Civic Exchange collected 165 indices as part of our project to develop a Wellbeing Index for Asian Cities. We studied how these indices are constructed so as to understand how we may eventually design and construct a new index.
Civic Exchange is working on creating a well-being index for Asian cities, that can harness the power of indices plus engage people on issues of civic importance.
This research project looks at how Hong Kong’s universities recruit, admit and support students with disabilities.
This paper provides an overview on the nuclear power consumption in China-Hong Kong context for the discussion of various arising themes people should be concerning about from the post-Fukushima perspectives. And finally the need that Hong Kong should increase our literacy on nuclear power is also discussed.
In 2007, Civic Exchange published a report entitled Lessons for Hong Kong: Air Quality Management in London and Los Angeles, which examined best practice in two cities that have achieved notable success in reducing air pollution.
This is the third in a series of papers on the Hong Kong-Zhuhai-Macau Bridge Judicial Review. This paper explains the judgment handed down by the Court of Appeal, and summarises what the judgment relates to and highlights questions that remain open in the environmental impact assessment process.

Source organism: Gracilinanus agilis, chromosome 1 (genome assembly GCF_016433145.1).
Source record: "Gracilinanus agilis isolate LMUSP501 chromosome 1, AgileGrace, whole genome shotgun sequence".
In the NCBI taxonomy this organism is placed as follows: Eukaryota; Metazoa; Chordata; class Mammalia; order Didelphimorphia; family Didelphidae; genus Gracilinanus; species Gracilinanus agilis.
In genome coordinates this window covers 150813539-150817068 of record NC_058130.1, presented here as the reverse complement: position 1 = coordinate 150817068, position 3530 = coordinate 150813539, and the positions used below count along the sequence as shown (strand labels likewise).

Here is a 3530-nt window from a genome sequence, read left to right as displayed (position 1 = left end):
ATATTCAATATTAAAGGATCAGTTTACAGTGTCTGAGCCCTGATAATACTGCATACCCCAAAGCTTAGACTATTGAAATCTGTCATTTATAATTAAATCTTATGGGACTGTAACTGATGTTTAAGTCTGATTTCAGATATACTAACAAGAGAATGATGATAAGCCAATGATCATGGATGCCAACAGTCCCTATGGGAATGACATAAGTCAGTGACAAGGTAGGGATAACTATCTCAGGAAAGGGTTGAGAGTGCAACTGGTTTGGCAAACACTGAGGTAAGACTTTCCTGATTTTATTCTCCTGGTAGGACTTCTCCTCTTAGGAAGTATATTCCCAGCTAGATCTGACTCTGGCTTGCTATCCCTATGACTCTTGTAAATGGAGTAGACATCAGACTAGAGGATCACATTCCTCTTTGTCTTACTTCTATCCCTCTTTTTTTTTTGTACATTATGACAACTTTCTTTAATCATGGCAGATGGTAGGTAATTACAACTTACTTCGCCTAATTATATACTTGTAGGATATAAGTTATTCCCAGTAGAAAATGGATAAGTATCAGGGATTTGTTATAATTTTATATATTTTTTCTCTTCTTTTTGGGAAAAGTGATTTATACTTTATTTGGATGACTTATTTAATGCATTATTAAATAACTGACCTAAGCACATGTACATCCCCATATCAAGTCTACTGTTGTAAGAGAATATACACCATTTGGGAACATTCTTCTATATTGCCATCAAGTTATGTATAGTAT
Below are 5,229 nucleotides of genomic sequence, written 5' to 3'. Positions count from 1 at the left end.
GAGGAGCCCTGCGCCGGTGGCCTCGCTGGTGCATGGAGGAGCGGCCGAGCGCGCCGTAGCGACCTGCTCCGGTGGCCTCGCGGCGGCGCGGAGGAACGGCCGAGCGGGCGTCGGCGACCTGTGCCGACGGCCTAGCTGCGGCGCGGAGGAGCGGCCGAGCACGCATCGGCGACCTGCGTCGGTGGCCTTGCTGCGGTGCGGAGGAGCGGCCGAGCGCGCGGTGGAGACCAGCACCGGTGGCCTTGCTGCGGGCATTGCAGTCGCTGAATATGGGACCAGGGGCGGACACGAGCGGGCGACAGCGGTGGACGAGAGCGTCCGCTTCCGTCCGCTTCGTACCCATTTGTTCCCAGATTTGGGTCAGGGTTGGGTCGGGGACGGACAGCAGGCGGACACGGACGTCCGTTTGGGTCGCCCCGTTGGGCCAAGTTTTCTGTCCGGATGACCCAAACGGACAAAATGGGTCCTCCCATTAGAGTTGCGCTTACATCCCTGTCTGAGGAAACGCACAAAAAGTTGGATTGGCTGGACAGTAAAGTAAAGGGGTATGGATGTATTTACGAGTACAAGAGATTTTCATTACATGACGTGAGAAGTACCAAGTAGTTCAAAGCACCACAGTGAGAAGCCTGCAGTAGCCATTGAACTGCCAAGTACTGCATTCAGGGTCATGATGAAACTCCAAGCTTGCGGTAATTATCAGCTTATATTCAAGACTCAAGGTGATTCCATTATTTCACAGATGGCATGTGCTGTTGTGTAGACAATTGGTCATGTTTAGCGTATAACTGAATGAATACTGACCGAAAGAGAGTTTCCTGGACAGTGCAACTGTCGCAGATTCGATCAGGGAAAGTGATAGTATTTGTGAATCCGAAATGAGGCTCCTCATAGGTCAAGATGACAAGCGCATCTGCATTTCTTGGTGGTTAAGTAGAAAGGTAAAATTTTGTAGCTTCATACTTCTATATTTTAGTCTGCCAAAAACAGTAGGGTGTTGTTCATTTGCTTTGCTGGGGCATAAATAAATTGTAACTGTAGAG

This paper summarizes the key outcomes from COP17 held in Durban in December 2011. A table listing all COP17 decision documents and a diagram capturing the essence of the COP17 decisions are also included.
Air pollution remains the most serious and persistent threat to public health in Hong Kong. This paper sets out seven principles for more effective control of air pollution. It also proposes seven measures that can swiftly and significantly reduce those emissions that threaten us most – roadside emissions.
This paper reviews how the Tsang administration has tackled air pollution since he took office in March 2005, to determine where progress has been made, and where it has not.
Water is fundamental to all aspects of life. Hong Kong and Guangdong share the water’s sources that feed our economic and social activities. The continuing industrial transformation of Guangdong impacts the entire South China region.